Pumping Gas (You’ve Touched on More Water)
10.03 — 17.04. 2022
Sport, in its symbolical and social value, has held a central role in Fathia Mohidin’s practice, as a universally understood signifier, as a practice related to her personal life, and as a metaphorical aerobic step from which to leap and bring us to reflect upon cogent sociological, political and economical over-structures of our society. In Pumping Gas (You’ve Touched on More Water), Mohidin’s first exhibition paired with her long time collaborator, electro-acoustic composer Adele Kosman, the body, its muscles and sweat, becomes a point of departure for a broader reflection into the continuous process of breaking down and regenerating of matter.
The wearing and tearing and subsequent recovering of the body after physical exertion, translates here in an immersive installation that invites us to look deeper into the continuous process of disintegration and regeneration that takes place not only in our bodies, but in all that surrounds us. Starting from the cellular level and up, Mohidin & Kosman question the bodily and mental implications of these never ending processes of rebirth and decay. Water, the main element that composes our masses, assumes a central role in this investigation as the process of sweating and rehydrating takes us directly back to our bodily existence, captured at the same time in the moment and its cyclical nature, giving to the body an ontological and symbolic role. This idea of circularity, of disintegration as a creative process, and of regeneration as the beginning of an ending, informs deeply the quadraphonic sound installation that is central to Pumping Gas (You’ve Touched on More Water). The roughly 20 minutes long composition transports us into a journey of a rarefied yet brutal nature. Accompanied by pulsating beats and frail keyboards, field recordings, watery sounds and digital riffs. Its voices subtly narrate a story of disintegration: “Something has to break” they tell us, “Something always has to break” it is iterated while breaking up in what seems an attempt at reclaiming that this action happens “continuously.” The installation, infused in a blue light that reinforces the otherworldliness of this experience, is completed by sculpturally built concrete seats that invite the viewers to stop, sit down and allow the sound to take control. And, while the body comes into contact with the apparently sturdy material of the seats and abandons itself to the experience, we realise that the same water that our body disperses by living and moving, is what makes concrete particularly subject to disintegration over time.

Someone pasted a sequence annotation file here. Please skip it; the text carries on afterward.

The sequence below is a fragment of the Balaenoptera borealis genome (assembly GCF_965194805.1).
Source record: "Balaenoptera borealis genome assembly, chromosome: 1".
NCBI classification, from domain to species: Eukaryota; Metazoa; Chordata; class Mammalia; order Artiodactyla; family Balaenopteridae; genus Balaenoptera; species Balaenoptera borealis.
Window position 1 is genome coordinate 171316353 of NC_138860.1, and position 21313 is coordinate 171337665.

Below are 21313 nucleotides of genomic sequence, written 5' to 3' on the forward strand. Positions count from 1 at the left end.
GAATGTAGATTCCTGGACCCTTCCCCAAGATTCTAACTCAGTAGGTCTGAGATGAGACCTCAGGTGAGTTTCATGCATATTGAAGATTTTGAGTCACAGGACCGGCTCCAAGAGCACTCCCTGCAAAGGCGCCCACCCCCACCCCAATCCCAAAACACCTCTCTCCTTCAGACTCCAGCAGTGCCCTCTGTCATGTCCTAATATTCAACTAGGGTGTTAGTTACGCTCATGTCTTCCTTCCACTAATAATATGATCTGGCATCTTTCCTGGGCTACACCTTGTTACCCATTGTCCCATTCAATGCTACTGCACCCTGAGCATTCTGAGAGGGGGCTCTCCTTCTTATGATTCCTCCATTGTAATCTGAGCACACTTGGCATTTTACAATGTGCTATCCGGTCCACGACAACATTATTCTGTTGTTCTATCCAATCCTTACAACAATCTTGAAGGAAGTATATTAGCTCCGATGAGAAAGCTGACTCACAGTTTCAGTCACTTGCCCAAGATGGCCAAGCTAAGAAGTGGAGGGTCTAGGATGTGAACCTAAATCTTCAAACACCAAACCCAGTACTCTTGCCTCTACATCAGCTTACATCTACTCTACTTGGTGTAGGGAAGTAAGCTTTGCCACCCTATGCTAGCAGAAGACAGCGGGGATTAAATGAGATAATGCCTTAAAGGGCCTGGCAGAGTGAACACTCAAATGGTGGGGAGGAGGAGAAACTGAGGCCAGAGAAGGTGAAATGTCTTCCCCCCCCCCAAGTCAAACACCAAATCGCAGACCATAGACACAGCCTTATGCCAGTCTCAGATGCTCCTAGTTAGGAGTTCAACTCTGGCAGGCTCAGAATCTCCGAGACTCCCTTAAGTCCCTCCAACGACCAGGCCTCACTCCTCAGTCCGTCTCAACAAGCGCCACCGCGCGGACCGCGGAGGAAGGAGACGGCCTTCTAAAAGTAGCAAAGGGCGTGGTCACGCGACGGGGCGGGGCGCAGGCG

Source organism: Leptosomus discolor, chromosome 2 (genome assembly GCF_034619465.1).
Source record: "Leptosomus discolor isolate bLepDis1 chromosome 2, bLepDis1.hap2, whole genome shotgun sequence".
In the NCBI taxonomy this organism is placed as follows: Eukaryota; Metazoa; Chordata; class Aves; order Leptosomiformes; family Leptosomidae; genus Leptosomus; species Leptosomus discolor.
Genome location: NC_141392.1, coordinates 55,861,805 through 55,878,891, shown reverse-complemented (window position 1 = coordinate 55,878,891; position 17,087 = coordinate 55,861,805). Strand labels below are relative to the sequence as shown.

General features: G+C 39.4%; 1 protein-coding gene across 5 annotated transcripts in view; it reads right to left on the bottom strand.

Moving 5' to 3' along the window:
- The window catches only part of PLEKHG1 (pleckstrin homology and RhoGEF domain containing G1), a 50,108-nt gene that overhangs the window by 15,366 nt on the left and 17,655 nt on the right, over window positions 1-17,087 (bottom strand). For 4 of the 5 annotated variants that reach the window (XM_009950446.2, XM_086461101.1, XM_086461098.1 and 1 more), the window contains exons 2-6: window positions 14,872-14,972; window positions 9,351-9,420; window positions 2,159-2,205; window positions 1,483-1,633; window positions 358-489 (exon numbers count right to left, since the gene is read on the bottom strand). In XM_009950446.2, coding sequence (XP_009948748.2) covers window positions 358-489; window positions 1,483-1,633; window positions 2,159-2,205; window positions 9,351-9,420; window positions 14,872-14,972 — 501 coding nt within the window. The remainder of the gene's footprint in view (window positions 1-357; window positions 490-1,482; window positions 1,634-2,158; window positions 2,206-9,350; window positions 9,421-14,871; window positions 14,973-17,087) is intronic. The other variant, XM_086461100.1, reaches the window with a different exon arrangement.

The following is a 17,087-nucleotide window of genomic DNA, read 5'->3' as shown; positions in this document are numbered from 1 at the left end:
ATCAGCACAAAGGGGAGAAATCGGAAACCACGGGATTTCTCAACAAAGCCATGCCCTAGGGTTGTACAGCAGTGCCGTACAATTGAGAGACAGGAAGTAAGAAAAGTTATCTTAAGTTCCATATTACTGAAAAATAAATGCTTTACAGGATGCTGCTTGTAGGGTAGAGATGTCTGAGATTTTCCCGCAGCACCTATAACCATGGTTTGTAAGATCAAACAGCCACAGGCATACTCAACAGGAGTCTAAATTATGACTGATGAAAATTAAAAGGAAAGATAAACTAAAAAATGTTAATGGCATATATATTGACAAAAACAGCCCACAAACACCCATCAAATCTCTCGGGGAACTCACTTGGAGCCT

A last element completes and subtly connects every part of the exhibition: a licking stone for horses. Used to give the animals salts, vitamins and minerals, this unexpected object, leans like an alien stone or a strange healing crystal in the blue light. This direct reference to the process of dehydration and rehydration, and to the instinct leading the body towards assuming the salts it lacks in order to restore itself, leads us back to that cycle of disintegration and regeneration that is life itself and that has informed so much of mankind’s ontological speculations from the origins until now. But, as Carl Jung once wrote: “The purpose of nearly all rebirths rites is to unite the above with the below”(1) and maybe that’s all that it takes to understand this movement intrinsic to all that is, by literally and metaphorically embracing this process connecting A to B, and back, continuously.
Mattia Lullini & Alina Vergnano
(1) Carl Jung, Letters Vol. 1, p. 259-261.
All pictures courtesy of Fathia Mohidin & Adele Kosman and NEVVEN.
Photography by David Eng.